'Extinct' beetle is found on Cumbrian nature reserve

Longhorn beetle by Nigel Gilligan

Longhorn beetle by Nigel Gilligan

First published in News

TWO unusual creatures thought not to exist in Cumbria have been discovered on a local wildlife charity’s nature reserves.

Cumbria Wildlife Trust has had sightings of a longhorn beetle and a dark deerfly on its reserves.

It had been thought that the longhorn beetle had become extinct in Cumbria with the last recorded sighting at Cartmel Fell in 1918, but local insect specialist Nigel Gilligan spotted and photographed the beetle while on a guided wild flower walk at Latterbarrow Nature Reserve, near Witherslack.

“It was about 25mm, and flying with the body at about 45 degrees with the wing cases pointing outwards – it was really clumsy in flight,” said Nigel.

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The adult is black, or brown and black, with red or black legs and antennae.

The dark deerfly was discovered at the trust’s potential new nature reserve, Eycott Hill, near Mungrisdale, and has never been seen in Cumbria before.

The fly is considered rare and is included in the Red Data Book: the definitive guide to the UK’s endangered species.

Local insect specialist David Clarke photographed the fly at a bioblitz at Eycott Hill.

Comments (2)

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9:50am Tue 12 Aug 14

lakesailor says...

Would
"The dark deerfly was discovered at the trust’s potential new nature reserve, Eycott Hill, near Mungrisdale, and has never been seen in Cumbria before."
be on land recently purchased by an unknown buyer?
Would "The dark deerfly was discovered at the trust’s potential new nature reserve, Eycott Hill, near Mungrisdale, and has never been seen in Cumbria before." be on land recently purchased by an unknown buyer? lakesailor
  • Score: 0

11:09am Tue 12 Aug 14

lakesailor says...

A little digging produces some interesting information

"Deer flies are a genus that belongs to the family commonly called horse-flies (Tabanidae). They are smaller than wasps, and they have coloured eyes and dark bands across their wings. While female deer flies feed on blood, males instead collect pollen. When feeding, females use knife-like mandibles and maxillae to make a cross-shaped incision and then lap up the blood. Their bite can be extremely painful, and allergic reaction from the saliva of the fly can result in further discomfort and health concerns. Pain and itch are the most common symptoms, but more significant allergic reactions can develop." Wiki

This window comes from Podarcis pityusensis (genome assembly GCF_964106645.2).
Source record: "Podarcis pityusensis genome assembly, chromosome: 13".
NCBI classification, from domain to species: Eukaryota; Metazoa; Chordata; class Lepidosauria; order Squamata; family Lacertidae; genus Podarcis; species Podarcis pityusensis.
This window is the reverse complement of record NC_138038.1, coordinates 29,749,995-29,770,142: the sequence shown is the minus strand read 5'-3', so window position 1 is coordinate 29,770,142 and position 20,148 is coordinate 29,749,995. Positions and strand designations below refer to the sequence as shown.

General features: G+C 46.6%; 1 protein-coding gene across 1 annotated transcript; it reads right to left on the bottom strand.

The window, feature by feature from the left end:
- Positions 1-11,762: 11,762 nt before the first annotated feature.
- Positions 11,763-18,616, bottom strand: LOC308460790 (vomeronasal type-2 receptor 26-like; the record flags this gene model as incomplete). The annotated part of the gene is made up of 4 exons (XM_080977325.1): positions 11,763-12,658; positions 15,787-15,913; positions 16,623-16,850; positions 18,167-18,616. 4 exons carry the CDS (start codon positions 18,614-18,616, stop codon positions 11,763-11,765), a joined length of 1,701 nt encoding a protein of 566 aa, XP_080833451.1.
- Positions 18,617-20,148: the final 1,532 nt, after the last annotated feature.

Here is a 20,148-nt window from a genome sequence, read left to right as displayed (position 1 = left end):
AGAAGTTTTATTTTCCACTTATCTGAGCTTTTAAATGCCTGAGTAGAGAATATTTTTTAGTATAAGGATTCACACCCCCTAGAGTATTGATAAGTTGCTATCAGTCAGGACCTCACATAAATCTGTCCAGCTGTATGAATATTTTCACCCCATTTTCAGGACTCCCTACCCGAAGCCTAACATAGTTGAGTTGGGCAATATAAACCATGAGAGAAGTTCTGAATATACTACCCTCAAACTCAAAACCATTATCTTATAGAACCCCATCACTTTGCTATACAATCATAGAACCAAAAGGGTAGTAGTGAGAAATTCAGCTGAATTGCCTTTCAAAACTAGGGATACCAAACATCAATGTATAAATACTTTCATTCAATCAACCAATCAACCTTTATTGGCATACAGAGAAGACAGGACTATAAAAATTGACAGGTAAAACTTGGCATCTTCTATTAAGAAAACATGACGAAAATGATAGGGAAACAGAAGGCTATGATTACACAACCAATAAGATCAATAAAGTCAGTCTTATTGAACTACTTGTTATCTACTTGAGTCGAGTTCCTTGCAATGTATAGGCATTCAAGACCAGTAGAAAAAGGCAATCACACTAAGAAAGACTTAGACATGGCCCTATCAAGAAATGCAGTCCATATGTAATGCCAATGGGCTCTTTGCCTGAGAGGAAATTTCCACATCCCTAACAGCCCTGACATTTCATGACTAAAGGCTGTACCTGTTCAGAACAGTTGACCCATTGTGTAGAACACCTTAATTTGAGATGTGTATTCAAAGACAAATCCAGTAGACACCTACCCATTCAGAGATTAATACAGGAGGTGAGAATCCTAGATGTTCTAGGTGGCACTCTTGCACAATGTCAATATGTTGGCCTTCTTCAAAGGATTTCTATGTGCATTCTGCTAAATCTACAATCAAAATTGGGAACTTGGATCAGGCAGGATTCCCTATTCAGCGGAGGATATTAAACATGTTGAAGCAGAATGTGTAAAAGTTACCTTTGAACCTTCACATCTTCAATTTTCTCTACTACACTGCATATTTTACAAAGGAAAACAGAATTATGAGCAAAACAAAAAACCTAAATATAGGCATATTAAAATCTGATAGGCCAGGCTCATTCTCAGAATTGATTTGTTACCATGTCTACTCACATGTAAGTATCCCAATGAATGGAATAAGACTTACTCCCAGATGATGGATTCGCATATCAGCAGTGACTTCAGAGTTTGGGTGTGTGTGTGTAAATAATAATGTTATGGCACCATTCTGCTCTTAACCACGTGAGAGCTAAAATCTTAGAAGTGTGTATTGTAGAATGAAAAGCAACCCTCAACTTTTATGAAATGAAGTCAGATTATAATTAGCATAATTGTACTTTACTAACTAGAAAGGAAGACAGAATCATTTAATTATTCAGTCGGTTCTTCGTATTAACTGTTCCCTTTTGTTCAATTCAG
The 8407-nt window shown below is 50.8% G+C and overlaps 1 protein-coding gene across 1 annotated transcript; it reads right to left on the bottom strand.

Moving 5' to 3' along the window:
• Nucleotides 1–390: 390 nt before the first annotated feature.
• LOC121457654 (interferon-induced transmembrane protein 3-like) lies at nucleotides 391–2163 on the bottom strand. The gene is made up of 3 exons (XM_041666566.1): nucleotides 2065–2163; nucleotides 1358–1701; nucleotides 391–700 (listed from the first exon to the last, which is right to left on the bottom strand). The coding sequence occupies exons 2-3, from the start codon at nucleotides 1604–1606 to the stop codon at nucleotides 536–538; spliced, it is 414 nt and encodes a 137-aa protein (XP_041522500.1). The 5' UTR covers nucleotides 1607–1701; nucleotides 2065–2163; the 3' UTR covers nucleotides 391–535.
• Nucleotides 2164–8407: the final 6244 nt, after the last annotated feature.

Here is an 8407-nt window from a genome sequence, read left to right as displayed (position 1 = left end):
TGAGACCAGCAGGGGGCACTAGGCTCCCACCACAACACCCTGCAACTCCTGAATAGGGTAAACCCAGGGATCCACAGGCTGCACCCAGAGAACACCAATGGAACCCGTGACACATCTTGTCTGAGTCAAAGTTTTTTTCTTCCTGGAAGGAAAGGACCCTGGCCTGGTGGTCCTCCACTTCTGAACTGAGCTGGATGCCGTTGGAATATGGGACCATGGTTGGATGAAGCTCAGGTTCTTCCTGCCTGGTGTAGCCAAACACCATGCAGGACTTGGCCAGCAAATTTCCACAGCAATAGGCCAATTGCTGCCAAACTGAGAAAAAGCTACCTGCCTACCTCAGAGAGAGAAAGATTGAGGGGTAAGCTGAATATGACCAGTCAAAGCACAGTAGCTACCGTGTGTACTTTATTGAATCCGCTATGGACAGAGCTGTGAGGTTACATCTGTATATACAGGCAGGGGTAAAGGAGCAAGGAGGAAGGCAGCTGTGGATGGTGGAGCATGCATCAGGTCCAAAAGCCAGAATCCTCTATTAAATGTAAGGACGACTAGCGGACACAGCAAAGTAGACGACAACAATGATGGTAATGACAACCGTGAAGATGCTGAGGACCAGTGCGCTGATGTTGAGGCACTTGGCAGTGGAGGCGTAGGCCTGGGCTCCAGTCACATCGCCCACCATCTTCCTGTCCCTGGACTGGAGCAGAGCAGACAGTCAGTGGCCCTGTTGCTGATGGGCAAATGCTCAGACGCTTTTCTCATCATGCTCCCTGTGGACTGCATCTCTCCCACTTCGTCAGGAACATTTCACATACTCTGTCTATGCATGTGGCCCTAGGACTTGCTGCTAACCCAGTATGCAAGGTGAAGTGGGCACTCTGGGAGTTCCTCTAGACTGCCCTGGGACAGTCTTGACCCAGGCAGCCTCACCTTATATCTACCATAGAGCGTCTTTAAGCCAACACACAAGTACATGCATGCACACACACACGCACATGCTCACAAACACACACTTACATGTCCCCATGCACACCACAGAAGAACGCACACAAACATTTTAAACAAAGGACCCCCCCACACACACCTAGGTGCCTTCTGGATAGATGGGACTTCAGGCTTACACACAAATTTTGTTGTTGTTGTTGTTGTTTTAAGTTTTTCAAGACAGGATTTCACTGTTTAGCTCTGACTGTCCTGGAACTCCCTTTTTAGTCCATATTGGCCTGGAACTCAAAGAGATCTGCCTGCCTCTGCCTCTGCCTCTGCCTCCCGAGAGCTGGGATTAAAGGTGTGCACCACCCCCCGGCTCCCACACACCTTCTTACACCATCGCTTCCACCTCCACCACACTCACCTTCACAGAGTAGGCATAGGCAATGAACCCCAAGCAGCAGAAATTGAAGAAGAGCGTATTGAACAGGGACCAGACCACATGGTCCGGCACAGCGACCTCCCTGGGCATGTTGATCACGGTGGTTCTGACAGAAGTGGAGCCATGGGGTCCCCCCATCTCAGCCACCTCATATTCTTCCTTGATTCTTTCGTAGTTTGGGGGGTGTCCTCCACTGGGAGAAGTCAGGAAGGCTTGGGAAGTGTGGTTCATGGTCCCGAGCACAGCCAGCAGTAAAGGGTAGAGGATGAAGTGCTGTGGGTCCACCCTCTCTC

"Sores at the site of the bite along with fever and a general sense of disability are all common symptoms of an allergic reaction to deer fly bites. The most severe reactions can include hives, vomiting and breathing problems. Repeated bites can increase the person’s sensitivity to the bites, leading to more intense allergic reactions." Ohio State University.



Blencathra Estate, in conjunction with Natural England and Defra, has been investigating recent reports of walkers near the mountain falling seriously ill with reactions to the dark deerfly, which is prevalent and widespread in the area. A spokesman for Lord Lonsdale, the previous owner who recently sold the site to an unnamed and reclusive pop star, said that previous incidents of injury and illness due to the fly had always been treated successfully at the local hospital A&E department in Keswick, but another spokesperson for the Lake District National Park (who requested anonymity in accord with LDNP policy) said that their warnings on the LDNP website to walkers to wrap up well and protect their arms and legs against ticks, keds, midges, wasps, hornets and deerfly had in genral been well-received and acted upon by visitors to the area, who had awarded LDNP 5 stars over 684 times for the perceived quality of its website, according to the latest feedback poll.